• wideglidewideglide Posts: 146
    "The Pontiac G8 with the 3.6L V6 engine is estimated to achieve 17 miles per gallon in the city and 24 miles per gallon on the highway. The G8 GT with the 6.0L engine will achieve an estimated 15 miles per gallon in the city and 23 miles per gallon on the highway."

    15 MPG is going to be a tough sell, with gas ~$3.00/gal!
  • fsmmcsifsmmcsi Posts: 792
    1) Is driving a G8 V8 worth $100 per month more than driving some little box (e.g. Corolla, Spectra, Versa) which gets approximately 25MPG in the city?

    2) Is $100 a month enough to even waste time worrying about?

    For someone driving 15,000 miles per year (all city, a real worst case):

    15 MPG, gas @ $3 = $3,000 per year

    25 MPG, gas @ $3 = $1,800 per year = $100 per month savings
  • rayainswrayainsw Posts: 2,530
    Some people do actually prefer to use less gasoline – for other than purely economic reasons.

    That said, I see these numbers as about what I’d expected, though a bit lower than I’d hoped.

    Looking at a couple of somewhat similar sized sport sedans with V8s:

    The 2008 Audi A8 V8 6-speed automatic is EPA rated at 16 \ 23 – and was rated at 18 \ 25 under the EPA’s ‘old scheme’ for 2007.

    The 2008 BMW 550 V8 with 6-speed automatic is EPA rated at 15 \ 23 – and was rated at 17 \ 25 for 2007.

    At least the G8 does have a 19 gallon fuel tank.

    Having thousands of miles of driving experience with GM’s DoD ( 2005 Grand Prix GXP, V8 5.3L, DoD – now called AFM ) in a V8, I am very curious to find out if this engine & trans combination will allow 4 cylinder operation at higher road speeds than the previous iteration.

    In the case of my previous GM car – I believe that the DoD was specifically tuned \ calibrated to engage & provide benefit at speeds up to 60 MPH. Not coincidentally, the highest speed in the EPA test, through MY 2007.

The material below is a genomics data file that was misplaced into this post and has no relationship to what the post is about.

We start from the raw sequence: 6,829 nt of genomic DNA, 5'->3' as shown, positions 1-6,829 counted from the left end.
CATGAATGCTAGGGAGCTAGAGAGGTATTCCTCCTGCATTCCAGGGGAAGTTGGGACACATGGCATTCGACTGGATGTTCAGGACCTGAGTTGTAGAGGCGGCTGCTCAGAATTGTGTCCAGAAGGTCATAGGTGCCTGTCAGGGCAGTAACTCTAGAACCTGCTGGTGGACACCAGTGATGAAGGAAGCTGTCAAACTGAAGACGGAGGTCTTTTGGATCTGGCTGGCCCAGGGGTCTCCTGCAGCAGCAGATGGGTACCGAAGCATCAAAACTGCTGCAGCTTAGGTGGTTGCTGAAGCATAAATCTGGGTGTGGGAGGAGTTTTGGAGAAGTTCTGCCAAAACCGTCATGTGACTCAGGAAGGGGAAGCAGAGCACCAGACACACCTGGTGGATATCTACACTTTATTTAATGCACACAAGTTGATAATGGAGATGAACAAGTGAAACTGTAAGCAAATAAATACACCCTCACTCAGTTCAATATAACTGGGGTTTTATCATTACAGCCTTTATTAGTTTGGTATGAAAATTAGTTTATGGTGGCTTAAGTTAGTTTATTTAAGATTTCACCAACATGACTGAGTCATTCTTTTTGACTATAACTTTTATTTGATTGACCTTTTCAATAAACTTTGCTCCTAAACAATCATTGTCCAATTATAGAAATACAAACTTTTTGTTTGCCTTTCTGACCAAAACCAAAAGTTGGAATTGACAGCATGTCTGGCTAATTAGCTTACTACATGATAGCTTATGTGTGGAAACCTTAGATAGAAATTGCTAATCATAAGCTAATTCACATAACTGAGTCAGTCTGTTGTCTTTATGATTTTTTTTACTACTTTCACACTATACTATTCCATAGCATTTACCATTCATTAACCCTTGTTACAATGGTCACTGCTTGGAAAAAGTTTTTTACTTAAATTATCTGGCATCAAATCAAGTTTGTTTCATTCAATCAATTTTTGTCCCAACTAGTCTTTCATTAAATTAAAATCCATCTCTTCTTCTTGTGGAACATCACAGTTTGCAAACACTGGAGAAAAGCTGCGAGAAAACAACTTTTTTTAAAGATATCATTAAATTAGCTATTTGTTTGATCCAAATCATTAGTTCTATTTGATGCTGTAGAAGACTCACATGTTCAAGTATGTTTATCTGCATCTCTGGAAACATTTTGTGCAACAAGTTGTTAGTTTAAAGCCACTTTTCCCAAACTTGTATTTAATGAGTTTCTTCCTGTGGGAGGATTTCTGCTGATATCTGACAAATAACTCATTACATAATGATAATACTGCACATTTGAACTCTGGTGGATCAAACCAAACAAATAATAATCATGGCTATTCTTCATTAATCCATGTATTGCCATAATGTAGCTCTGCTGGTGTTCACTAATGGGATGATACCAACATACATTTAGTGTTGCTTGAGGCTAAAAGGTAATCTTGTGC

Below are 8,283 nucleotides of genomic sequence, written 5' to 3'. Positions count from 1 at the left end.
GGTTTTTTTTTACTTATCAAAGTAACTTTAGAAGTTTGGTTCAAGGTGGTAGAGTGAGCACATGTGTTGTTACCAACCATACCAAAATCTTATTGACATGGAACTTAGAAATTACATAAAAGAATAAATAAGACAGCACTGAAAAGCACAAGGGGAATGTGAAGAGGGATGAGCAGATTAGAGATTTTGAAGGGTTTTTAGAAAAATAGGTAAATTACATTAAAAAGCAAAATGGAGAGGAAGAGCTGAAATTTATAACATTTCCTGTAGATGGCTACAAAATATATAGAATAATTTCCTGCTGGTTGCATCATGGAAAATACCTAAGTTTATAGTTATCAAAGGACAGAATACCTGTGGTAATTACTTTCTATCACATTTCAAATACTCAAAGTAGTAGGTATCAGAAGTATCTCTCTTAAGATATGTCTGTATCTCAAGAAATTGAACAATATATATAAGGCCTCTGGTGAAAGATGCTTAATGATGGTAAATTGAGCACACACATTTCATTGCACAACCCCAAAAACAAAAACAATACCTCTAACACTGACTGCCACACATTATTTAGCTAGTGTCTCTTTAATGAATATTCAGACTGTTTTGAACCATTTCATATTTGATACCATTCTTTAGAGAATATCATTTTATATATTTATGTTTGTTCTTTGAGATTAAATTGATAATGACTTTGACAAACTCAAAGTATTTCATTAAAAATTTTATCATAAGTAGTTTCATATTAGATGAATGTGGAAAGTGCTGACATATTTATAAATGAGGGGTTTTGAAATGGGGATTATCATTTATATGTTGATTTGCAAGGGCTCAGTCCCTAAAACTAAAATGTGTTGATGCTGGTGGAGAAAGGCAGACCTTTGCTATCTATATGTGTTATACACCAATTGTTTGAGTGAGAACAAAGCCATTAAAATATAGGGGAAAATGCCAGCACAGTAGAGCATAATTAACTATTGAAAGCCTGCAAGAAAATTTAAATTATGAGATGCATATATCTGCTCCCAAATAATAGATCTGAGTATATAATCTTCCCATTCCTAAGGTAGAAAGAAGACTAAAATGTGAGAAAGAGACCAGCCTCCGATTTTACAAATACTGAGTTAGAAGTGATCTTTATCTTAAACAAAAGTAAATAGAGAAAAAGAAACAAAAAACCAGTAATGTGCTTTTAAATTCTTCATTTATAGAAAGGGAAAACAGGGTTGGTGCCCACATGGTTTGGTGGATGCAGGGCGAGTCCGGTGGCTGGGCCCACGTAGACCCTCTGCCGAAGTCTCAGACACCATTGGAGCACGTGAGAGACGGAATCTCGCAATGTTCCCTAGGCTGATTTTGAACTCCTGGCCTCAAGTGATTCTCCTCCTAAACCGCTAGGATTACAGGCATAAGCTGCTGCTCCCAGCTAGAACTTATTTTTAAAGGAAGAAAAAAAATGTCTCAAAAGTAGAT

My personal experience, was that if I maintained a cruising speed of 60 or below ( as in heavily patrolled rural areas ) I could maintain close to the EPA highway number. [ = 27, same as my 2007 C6 Coupe w/A6. ] But at anything over 65 MPH or so, DoD would not typically engage – and the MPG would suffer accordingly.

    And the point in the fuel mileage vs MPH curve where above a certain MPH, under certain specific conditions, DoD will not engage – seems to result in a sharp drop in MPG. In fact, if such a chart exists at GM, I’d predict that it would show in a discontinuity (??) in the curve. Meaning a straight drop, where DoD disengages, then pick up a continuation of the downward sloping curve – at a substantially lower MPG level as speed continues to rise.

    For example. One might expect a somewhat linear drop in MPG as speed rises across the range of typical US highway travel. (Yes, I know, not really linear and not over all speed ranges, etc)

    But for purposes of illustration here - If I assume that at an absolutely steady speed of 60 MPH, my GXP could achieve 30 MPG, then at 65 it might be capable of 28 and at 70 it might be 26 and at ( theoretically ) 75 it might be 24 and at 80 it might be 22 MPG.

    If DoD is actually operable up to about 70, in the real world, but will not engage starting at say 73.14159 MPH for instance, the numbers might then look like this:

    MPH\MPG

    60 – 30 (DoD on)
    65 – 28 (DoD on)
    70 – 26 (DoD on)
    75 – 20 (No DoD - instead of 24 if DoD was in operation)
    80 – 18 (No DoD - instead of 22 if DoD was in operation)

    I am sorta making these numbers up, and I realize the drop is never a precisely linear slope, but I believe these are in the range of possibility \ reality for my GXP, under ideal conditions.

    This would mean that exceeding the DoD engagement threshold would cost something like an additional 20 or more percent (24 with DoD vs. 20 at 75 MPH without DoD and 22 vs. 18 at 80, etc.) beyond the expected decrease as speed rises beyond whatever that critical speed actually is. My driving suggests that the threshold speed ( above this, DoD does not engage in ** my ** typical driving ) is between 70 and 75.

    But that’s just me speculating.

    YMMV.